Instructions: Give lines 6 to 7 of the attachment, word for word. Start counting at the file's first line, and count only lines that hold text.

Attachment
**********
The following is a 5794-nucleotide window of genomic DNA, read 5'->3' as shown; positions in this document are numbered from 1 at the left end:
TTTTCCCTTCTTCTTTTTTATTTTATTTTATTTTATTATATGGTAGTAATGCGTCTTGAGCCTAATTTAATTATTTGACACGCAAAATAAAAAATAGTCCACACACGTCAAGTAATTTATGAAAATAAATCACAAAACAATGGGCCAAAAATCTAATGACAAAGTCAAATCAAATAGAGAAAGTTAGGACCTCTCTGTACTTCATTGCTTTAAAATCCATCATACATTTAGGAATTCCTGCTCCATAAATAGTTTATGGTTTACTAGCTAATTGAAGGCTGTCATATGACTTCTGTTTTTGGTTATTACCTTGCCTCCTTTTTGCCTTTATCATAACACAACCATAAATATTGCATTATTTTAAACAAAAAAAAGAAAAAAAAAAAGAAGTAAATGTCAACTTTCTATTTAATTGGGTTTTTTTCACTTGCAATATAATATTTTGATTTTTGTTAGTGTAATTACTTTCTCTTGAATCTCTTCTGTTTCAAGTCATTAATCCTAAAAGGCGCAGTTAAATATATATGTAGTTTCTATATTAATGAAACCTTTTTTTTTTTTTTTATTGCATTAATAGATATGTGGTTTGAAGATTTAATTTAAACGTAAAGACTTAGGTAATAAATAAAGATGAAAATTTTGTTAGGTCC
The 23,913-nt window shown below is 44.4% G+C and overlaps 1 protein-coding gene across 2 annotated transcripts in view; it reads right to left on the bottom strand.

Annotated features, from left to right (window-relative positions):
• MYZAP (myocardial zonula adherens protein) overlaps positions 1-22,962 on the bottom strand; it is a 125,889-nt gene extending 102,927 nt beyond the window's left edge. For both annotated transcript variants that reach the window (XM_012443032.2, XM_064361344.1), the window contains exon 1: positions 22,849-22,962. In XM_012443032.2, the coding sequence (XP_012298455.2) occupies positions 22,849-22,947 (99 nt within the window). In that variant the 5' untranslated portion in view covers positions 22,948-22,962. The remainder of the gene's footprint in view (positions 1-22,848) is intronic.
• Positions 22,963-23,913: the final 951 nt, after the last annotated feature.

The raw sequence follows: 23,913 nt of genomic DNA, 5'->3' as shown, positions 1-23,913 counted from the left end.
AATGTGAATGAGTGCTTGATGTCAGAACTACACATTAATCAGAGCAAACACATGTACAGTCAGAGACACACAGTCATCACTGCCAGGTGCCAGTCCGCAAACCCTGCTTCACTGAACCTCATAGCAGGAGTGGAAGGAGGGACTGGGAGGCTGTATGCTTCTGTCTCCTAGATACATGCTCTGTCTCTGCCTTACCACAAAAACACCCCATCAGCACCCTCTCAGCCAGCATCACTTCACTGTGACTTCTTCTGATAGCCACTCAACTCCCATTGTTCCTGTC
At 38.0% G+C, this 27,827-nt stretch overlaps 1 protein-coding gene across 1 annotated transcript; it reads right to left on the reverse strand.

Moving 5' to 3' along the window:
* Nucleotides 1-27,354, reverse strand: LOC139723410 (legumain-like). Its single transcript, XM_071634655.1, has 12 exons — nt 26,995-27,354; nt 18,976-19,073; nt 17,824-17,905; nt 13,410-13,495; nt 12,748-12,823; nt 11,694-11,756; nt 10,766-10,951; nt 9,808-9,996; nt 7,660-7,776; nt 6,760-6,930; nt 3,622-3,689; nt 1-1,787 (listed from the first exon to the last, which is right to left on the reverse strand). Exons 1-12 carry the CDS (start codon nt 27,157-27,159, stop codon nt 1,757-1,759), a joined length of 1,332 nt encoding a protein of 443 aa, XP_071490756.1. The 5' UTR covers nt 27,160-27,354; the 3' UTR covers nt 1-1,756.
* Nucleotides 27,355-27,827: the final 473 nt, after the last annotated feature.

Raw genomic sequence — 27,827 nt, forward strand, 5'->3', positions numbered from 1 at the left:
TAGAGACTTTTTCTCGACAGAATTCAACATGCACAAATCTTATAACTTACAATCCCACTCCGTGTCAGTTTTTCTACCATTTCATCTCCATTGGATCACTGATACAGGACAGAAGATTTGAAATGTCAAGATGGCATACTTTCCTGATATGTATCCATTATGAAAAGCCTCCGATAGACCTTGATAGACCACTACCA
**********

• Positions 22,963-23,913: the final 951 nt, after the last annotated feature.

The raw sequence follows: 23,913 nt of genomic DNA, 5'->3' as shown, positions 1-23,913 counted from the left end.